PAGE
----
Universities defend CCP influences
With the Australian Federal Government supporting a joint parliamentary inquiry into universities and their subjection to ideological, financial and relational pressure emanating from Beijing, the universities have defended their position with the newspeak term “international collaboration”.
In recent years, Australian universities have engaged with China’s academic recruitment programs. Further, much like the bestowing of honorary degrees and doctorates, universities have been awarding honorary professorships and chancellorships, particularly to diplomats from foreign nations. Universities also run token study programs where a passage fee guarantees passing the course, including the providing of cut-quality training programs sold for overseas corporations or government departments.
All of these mechanisms have been heavily awarded to or patronised by foreign figures. Concerns have been raised in particular regarding the granting of titles and honorific roles to Chinese leaders.
The parliament’s intelligence committee is investigating whether their actions have opened up security breaches, particularly in relation to the flow of information from Australia to the CCP and the uncanny power Chinese figures have had on influencing university materials and policy directions.
The curriculum for subjects such as twentieth century revolutions and Asian studies have seen carefully rewritten to make China like heroes. Further, research and university administration has often been identified as places where Chinese influence is particularly visible within universities.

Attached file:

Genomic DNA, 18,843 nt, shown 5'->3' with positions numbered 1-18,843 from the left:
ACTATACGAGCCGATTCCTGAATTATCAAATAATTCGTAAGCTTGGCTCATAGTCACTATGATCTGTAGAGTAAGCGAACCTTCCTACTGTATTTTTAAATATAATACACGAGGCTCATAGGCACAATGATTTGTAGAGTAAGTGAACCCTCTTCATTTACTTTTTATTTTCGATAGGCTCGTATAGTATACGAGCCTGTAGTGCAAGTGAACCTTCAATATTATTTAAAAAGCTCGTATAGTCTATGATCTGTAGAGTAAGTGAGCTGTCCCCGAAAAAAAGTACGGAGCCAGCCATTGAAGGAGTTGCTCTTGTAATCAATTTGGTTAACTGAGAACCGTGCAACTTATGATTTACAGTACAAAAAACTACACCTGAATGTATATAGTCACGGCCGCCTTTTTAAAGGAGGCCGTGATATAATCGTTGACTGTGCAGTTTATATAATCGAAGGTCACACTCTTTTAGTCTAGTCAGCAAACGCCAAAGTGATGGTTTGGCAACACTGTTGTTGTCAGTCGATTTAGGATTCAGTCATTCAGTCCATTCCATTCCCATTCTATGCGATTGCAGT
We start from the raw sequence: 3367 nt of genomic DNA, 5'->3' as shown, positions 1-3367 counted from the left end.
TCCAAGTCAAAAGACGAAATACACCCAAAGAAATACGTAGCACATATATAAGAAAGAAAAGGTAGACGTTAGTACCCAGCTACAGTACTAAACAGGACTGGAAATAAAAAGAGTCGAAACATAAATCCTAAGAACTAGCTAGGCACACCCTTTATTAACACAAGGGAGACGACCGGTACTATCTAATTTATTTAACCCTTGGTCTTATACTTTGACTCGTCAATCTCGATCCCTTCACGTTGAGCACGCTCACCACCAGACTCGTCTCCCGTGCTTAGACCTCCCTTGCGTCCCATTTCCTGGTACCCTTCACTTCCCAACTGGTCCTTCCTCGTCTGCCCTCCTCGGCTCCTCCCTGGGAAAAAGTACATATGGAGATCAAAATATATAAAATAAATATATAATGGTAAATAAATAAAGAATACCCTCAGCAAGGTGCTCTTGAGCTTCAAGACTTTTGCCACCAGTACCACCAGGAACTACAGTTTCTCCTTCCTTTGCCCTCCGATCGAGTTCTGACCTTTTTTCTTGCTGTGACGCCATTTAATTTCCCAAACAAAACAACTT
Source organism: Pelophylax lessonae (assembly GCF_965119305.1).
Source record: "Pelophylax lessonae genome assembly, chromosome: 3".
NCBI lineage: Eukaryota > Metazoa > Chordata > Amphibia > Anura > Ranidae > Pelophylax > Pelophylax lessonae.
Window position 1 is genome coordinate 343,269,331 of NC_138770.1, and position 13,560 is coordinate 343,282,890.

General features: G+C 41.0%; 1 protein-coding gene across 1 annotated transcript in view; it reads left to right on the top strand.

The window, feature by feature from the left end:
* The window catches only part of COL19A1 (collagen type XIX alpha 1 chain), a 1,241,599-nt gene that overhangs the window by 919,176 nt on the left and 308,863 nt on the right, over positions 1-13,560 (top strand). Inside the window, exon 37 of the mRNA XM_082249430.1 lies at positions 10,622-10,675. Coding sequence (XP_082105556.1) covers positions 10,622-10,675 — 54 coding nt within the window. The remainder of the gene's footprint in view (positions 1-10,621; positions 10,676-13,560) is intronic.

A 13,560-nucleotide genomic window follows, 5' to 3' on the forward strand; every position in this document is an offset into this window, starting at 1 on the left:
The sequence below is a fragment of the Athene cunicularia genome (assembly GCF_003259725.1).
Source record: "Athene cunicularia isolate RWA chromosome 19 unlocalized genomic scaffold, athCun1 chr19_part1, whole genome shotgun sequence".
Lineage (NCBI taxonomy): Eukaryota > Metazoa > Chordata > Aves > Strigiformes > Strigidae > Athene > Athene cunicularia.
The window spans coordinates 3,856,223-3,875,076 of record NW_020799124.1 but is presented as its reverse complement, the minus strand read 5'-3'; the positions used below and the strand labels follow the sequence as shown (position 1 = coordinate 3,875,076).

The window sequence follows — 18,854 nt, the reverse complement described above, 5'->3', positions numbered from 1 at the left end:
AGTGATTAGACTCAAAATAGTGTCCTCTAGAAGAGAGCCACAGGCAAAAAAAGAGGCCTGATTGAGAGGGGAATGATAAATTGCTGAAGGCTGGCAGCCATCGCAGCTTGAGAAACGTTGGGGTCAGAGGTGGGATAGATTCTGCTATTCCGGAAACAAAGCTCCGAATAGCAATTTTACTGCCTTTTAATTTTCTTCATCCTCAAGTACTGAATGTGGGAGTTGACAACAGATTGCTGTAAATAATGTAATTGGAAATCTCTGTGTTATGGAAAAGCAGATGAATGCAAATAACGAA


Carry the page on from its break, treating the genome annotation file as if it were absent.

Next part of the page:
Coalition MPs such as Andrew Hastie and David Van have been particularly vocal at China’s influence, and Liberal senators have been pushing for an investigation into universities after concerns were raised about the Chinese government’s academic recruitment programs.
A joint parliamentary inquiry is under way which is looking into Chinese influence within Australian universities, but they claim that this investigation could be used as a means to cut off current financial ties and Australian-Chinese research collaboration.
The inquiry is not designed as an impost on universities, but rather to identify cases of Chinese over-reach or national security concerns.
A spokesperson for the joint parliamentary committee stated that they hoped to find that educational institutions were ideally taking proactively take steps to protect academic freedom, allowing free speech on campus and the upholding integrity in their research.
All these problems connect to China and in finding and rooting out these issues, learnings will then be applied to how Australian universities deal with other countries in the future.
In China education is heavily centralised and highly regulated, and there are risks that the predominate left-wing bias in Australian universities has opened the door for political and ideological coercion and for stifling of educational enquiry.
The great risk is with international research cooperation arrangements while international student relationships have also been a problem, with numerous Chinese students being deported every year from Australia for spying or national security reasons.
Australia needed to be realistic about China’s intentions and their participation in Australian universities. The relationship is not passive nor is it neutral, but China seeks to impose its authoritarian political socialism on Australia. This has meant that Australian universities have effectively surrendered or been undermined by the Chinese fifth column.